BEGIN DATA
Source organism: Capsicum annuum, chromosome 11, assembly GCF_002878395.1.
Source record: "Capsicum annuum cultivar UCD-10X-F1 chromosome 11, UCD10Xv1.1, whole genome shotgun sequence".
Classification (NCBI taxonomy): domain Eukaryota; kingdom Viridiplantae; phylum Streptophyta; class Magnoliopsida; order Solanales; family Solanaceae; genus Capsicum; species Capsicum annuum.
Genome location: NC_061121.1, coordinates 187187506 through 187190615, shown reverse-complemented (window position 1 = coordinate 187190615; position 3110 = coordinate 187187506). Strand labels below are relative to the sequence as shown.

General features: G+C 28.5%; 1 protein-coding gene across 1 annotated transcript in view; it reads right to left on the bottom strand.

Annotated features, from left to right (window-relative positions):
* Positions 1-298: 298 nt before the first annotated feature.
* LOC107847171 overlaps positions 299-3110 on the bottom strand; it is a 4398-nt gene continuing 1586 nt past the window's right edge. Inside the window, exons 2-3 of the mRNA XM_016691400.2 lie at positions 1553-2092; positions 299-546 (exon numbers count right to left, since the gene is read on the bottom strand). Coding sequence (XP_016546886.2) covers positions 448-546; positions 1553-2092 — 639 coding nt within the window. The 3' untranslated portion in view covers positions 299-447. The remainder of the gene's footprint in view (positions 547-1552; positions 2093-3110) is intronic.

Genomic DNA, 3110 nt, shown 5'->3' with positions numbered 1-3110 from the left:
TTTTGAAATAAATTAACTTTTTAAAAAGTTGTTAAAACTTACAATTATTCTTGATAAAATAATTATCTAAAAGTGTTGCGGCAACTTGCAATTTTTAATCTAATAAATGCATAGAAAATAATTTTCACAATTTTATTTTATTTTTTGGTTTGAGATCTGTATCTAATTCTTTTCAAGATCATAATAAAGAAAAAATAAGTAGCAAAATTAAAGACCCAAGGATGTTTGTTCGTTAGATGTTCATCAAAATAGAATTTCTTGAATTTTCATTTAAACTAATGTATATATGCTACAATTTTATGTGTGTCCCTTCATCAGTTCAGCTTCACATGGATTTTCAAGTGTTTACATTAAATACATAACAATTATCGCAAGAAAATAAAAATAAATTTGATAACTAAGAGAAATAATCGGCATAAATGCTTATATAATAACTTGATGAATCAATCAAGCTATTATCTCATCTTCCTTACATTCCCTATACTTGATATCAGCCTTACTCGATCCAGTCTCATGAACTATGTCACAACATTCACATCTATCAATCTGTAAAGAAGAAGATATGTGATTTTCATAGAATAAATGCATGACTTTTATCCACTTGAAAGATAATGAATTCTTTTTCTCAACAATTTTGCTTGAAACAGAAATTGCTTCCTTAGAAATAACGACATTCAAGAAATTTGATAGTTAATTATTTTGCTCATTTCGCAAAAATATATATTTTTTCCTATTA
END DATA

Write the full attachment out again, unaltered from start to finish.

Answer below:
Source organism: Capsicum annuum, chromosome 11, assembly GCF_002878395.1.
Source record: "Capsicum annuum cultivar UCD-10X-F1 chromosome 11, UCD10Xv1.1, whole genome shotgun sequence".
Classification (NCBI taxonomy): domain Eukaryota; kingdom Viridiplantae; phylum Streptophyta; class Magnoliopsida; order Solanales; family Solanaceae; genus Capsicum; species Capsicum annuum.
Genome location: NC_061121.1, coordinates 187187506 through 187190615, shown reverse-complemented (window position 1 = coordinate 187190615; position 3110 = coordinate 187187506). Strand labels below are relative to the sequence as shown.

General features: G+C 28.5%; 1 protein-coding gene across 1 annotated transcript in view; it reads right to left on the bottom strand.

Annotated features, from left to right (window-relative positions):
* Positions 1-298: 298 nt before the first annotated feature.
* LOC107847171 overlaps positions 299-3110 on the bottom strand; it is a 4398-nt gene continuing 1586 nt past the window's right edge. Inside the window, exons 2-3 of the mRNA XM_016691400.2 lie at positions 1553-2092; positions 299-546 (exon numbers count right to left, since the gene is read on the bottom strand). Coding sequence (XP_016546886.2) covers positions 448-546; positions 1553-2092 — 639 coding nt within the window. The 3' untranslated portion in view covers positions 299-447. The remainder of the gene's footprint in view (positions 547-1552; positions 2093-3110) is intronic.

Genomic DNA, 3110 nt, shown 5'->3' with positions numbered 1-3110 from the left:
TTTTGAAATAAATTAACTTTTTAAAAAGTTGTTAAAACTTACAATTATTCTTGATAAAATAATTATCTAAAAGTGTTGCGGCAACTTGCAATTTTTAATCTAATAAATGCATAGAAAATAATTTTCACAATTTTATTTTATTTTTTGGTTTGAGATCTGTATCTAATTCTTTTCAAGATCATAATAAAGAAAAAATAAGTAGCAAAATTAAAGACCCAAGGATGTTTGTTCGTTAGATGTTCATCAAAATAGAATTTCTTGAATTTTCATTTAAACTAATGTATATATGCTACAATTTTATGTGTGTCCCTTCATCAGTTCAGCTTCACATGGATTTTCAAGTGTTTACATTAAATACATAACAATTATCGCAAGAAAATAAAAATAAATTTGATAACTAAGAGAAATAATCGGCATAAATGCTTATATAATAACTTGATGAATCAATCAAGCTATTATCTCATCTTCCTTACATTCCCTATACTTGATATCAGCCTTACTCGATCCAGTCTCATGAACTATGTCACAACATTCACATCTATCAATCTGTAAAGAAGAAGATATGTGATTTTCATAGAATAAATGCATGACTTTTATCCACTTGAAAGATAATGAATTCTTTTTCTCAACAATTTTGCTTGAAACAGAAATTGCTTCCTTAGAAATAACGACATTCAAGAAATTTGATAGTTAATTATTTTGCTCATTTCGCAAAAATATATATTTTTTCCTATTA